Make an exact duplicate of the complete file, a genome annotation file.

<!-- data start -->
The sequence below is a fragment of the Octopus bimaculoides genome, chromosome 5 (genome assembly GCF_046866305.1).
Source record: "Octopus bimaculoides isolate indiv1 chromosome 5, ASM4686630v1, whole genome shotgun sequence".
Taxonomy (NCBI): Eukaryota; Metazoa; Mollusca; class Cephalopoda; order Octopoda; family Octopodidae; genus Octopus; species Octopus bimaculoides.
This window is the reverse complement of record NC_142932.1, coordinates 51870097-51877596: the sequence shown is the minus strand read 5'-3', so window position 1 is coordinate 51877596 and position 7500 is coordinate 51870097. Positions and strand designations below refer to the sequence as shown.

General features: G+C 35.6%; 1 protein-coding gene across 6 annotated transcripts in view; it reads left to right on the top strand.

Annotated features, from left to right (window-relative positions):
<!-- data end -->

The sequence below is a fragment of the Octopus bimaculoides genome, chromosome 5 (genome assembly GCF_046866305.1).
Source record: "Octopus bimaculoides isolate indiv1 chromosome 5, ASM4686630v1, whole genome shotgun sequence".
Taxonomy (NCBI): Eukaryota; Metazoa; Mollusca; class Cephalopoda; order Octopoda; family Octopodidae; genus Octopus; species Octopus bimaculoides.
This window is the reverse complement of record NC_142932.1, coordinates 51870097-51877596: the sequence shown is the minus strand read 5'-3', so window position 1 is coordinate 51877596 and position 7500 is coordinate 51870097. Positions and strand designations below refer to the sequence as shown.

General features: G+C 35.6%; 1 protein-coding gene across 6 annotated transcripts in view; it reads left to right on the top strand.

Annotated features, from left to right (window-relative positions):